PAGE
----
Part of the problem, for Bush and Blair, is that relying on ‘victory’ to generate legitimacy is clearly a double-edged sword. Moreover, those who claim that God is on their side may be particularly vulnerable to a loss of popularity and prestige when defeat or stalemate implies that God is more ambivalent.
Meanwhile, although the salesmen of war have shaped and manipulated the debate, dissent can never be stifled completely. Noam Chomsky has suggested that effective propaganda tends to involve slogans that nobody is going to oppose and that will not encourage people to think. Thus, ‘Support our troops!’ works well; ‘Support our policy!’ does not work so well. The official mantra has been that opposing the ‘war on terror’ is disloyal to ‘our soldiers’. But now we find old slogans neatly subverted, as in this American banner: “Support our troops–bring them home.” Take a look at www.freewayblogger.com, and you can see how part of the problem (the American love affair with the car and the accompanying thirst for oil) is being turned into part of the solution: those stuck in traffic can now read a range of improvised banners on bridges and roadsides with slogans like “Nobody died when Clinton lied”, “A nation of sheep soon begets a government of wolves”, and “655,000 Dead Iraqis and I’m still paying $2.69 for unleaded.” It seems peace, too, can be advertised with skill and ingenuity.
The Swedish diplomat and arms inspector Hans Blix summed up the Iraq debacle well. Noting that US and UK governments presumably claimed their certainty that weapons existed in order to get endorsement by their legislatures and by the UN Security Council, he added that governments “are not just vendors of merchandise but leaders from whom some sincerity should be asked when they exercise their responsibility for war and peace in the world.” But sincerity is not top of the salesman’s list of qualities. Perhaps those who peddle false certainties are half aware that their audience (like those witnessing a magic trick) may actually want, at some level, to be fooled: certainly, any feeling of temporary reassurance would depend on this mechanism. In any event, the shrewd vendor seems to know something that many of us do not: his products will not bring us the promised benefits; yet if our frustrated desires can be managed successfully, we may want these products all the more for that.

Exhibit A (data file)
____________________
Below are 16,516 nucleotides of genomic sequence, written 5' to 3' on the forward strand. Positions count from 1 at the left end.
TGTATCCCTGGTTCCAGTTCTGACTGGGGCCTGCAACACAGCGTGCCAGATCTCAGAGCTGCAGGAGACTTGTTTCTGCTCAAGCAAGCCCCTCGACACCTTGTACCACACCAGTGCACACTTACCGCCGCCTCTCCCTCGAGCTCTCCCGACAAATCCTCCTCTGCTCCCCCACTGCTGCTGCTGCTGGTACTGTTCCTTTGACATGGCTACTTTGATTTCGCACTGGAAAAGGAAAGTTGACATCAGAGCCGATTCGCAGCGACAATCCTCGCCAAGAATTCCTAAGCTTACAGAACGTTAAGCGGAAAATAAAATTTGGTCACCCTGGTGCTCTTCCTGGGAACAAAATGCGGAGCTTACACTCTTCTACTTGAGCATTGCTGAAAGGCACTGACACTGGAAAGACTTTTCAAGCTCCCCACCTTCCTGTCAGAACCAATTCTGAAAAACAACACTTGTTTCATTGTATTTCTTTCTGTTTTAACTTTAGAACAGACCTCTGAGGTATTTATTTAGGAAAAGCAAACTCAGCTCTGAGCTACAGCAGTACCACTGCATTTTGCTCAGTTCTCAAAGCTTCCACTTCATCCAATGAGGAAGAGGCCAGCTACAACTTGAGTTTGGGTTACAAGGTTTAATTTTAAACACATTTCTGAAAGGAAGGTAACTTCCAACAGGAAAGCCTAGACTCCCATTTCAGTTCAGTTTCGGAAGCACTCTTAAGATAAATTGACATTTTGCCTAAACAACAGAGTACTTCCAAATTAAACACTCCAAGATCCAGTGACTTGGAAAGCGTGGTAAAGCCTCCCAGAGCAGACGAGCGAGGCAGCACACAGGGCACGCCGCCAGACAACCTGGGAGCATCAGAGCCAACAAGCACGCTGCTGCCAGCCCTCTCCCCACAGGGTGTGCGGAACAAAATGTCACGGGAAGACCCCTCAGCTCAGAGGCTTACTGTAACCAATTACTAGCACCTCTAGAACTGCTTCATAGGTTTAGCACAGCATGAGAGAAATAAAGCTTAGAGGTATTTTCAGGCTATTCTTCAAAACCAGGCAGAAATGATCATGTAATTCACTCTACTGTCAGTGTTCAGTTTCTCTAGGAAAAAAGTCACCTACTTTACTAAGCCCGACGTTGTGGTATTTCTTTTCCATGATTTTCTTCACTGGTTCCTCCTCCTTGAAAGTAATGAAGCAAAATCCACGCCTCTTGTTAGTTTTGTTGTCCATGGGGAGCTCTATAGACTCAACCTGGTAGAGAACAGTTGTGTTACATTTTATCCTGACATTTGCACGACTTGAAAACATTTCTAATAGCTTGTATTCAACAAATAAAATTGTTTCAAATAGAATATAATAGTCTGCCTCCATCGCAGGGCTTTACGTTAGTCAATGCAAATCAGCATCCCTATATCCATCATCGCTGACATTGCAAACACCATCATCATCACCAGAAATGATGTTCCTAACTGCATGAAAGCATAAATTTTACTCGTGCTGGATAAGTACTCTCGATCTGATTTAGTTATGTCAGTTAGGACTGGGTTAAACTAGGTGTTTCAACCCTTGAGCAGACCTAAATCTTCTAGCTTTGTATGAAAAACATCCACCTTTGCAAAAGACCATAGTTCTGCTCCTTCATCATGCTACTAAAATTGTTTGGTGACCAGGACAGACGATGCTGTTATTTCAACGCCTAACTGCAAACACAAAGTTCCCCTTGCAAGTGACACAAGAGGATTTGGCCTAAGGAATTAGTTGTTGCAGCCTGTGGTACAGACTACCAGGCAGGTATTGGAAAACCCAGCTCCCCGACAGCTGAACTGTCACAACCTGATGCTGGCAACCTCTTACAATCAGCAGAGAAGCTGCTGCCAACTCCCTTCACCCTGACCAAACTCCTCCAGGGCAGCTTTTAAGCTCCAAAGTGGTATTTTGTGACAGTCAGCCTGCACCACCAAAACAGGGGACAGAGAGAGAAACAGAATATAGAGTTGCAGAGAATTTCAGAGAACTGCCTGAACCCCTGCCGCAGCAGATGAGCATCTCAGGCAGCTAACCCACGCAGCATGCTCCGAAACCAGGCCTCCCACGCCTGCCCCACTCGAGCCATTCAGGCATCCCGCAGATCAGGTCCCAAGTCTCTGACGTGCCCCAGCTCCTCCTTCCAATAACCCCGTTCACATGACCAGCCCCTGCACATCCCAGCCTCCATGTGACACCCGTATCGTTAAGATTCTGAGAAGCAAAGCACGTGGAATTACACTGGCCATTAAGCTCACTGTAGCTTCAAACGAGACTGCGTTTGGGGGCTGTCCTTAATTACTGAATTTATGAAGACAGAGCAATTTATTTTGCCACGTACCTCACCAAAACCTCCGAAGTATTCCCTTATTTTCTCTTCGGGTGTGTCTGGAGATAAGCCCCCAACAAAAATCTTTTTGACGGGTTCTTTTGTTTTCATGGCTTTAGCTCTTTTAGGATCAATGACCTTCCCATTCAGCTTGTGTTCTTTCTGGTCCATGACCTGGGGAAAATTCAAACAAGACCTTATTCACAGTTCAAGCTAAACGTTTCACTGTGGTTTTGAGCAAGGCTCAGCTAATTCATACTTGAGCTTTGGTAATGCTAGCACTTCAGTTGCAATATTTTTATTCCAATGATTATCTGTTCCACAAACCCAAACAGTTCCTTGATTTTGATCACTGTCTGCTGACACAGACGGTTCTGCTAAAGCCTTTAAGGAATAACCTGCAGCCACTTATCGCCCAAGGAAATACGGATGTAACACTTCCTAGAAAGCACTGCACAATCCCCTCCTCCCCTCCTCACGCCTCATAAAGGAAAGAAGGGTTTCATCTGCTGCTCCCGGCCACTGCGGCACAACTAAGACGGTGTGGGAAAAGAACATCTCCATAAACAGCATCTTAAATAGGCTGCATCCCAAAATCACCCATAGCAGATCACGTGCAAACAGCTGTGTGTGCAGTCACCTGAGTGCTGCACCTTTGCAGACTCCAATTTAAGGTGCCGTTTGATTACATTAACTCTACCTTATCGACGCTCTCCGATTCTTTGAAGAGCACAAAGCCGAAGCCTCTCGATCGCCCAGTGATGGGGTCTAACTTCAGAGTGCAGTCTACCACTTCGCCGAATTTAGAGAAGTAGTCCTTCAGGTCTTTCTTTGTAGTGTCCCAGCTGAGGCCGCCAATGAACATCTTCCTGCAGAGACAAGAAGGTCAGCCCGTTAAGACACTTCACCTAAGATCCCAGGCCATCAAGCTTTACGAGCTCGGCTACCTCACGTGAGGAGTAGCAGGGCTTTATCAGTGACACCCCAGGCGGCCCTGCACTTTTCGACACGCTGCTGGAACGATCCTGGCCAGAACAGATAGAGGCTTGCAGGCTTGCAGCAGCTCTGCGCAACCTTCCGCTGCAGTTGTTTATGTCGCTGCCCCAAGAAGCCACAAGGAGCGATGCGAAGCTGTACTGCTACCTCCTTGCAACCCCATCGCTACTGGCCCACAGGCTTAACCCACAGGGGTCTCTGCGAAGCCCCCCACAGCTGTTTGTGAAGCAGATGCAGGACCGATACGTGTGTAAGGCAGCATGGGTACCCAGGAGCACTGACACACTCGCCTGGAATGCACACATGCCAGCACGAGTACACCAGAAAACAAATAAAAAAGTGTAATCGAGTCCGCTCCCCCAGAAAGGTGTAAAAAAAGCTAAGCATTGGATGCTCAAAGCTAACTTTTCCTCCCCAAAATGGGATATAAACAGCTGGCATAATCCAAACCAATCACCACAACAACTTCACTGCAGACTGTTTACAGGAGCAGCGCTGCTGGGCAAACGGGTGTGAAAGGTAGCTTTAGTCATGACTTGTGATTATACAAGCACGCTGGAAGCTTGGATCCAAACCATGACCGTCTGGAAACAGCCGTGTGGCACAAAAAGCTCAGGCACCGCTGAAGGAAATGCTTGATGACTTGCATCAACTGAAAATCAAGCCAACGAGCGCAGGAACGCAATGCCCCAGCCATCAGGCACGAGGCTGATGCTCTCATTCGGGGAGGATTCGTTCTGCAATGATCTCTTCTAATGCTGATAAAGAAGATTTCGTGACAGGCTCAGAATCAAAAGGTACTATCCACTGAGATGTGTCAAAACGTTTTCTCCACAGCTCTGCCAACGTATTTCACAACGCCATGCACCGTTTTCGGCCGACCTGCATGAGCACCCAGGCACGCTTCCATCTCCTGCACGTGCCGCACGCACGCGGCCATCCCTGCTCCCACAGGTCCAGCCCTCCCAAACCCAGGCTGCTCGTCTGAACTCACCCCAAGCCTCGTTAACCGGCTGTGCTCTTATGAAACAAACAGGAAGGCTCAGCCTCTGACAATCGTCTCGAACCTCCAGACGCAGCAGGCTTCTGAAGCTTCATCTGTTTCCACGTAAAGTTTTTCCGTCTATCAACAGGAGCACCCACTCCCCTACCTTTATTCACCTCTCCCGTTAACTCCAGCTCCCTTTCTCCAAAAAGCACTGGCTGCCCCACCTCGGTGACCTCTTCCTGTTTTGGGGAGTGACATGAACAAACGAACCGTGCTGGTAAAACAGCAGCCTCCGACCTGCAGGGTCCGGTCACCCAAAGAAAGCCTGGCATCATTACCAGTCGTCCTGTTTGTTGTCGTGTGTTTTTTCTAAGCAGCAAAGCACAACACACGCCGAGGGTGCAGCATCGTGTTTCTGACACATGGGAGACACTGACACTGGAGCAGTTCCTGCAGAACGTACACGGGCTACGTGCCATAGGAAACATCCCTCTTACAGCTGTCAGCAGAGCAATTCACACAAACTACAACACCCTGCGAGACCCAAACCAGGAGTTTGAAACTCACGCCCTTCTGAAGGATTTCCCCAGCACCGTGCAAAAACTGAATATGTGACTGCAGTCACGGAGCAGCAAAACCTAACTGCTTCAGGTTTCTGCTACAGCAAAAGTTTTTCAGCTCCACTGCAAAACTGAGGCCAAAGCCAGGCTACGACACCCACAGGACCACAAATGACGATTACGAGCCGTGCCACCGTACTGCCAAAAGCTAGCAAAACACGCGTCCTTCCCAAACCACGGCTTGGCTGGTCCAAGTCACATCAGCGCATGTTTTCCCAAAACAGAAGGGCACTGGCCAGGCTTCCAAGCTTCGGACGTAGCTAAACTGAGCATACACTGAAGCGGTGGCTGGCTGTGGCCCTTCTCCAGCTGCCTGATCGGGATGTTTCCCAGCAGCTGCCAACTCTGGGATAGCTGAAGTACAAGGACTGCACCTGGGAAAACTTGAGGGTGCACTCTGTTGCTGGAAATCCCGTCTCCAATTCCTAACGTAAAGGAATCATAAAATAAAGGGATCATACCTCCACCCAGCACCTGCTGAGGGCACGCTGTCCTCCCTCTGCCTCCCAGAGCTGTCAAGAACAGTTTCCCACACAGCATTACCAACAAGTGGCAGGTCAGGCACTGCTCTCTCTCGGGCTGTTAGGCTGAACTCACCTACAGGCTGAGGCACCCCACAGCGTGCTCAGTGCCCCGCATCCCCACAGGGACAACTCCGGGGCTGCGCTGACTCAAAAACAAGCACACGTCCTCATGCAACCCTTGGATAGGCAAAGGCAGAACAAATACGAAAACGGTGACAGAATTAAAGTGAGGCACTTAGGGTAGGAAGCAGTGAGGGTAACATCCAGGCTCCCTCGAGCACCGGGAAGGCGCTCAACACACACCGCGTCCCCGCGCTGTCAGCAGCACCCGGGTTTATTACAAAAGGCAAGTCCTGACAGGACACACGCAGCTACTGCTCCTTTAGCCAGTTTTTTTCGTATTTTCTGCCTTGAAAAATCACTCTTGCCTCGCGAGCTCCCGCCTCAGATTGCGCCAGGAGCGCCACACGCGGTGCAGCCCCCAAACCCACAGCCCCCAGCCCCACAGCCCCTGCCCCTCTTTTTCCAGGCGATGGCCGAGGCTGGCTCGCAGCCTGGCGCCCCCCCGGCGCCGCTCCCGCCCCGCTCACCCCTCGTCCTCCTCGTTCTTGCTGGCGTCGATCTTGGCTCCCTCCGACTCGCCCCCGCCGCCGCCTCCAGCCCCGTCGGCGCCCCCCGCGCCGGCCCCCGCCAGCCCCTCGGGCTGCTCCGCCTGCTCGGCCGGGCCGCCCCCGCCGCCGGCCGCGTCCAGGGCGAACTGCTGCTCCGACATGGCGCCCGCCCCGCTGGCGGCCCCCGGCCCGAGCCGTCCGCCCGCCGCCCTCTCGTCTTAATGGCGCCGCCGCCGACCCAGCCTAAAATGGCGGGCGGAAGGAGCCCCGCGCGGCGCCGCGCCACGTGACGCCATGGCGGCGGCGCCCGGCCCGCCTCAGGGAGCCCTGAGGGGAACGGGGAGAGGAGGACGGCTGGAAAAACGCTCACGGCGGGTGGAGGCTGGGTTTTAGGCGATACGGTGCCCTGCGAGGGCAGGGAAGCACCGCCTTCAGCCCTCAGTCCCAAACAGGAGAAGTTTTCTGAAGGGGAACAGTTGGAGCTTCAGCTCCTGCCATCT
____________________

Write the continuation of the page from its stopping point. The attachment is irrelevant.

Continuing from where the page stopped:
DAVID KEEN teaches at the London School of Economics. He is the author of Endless War? Hidden Functions of the ‘War on Terror’ (Pluto, 2006).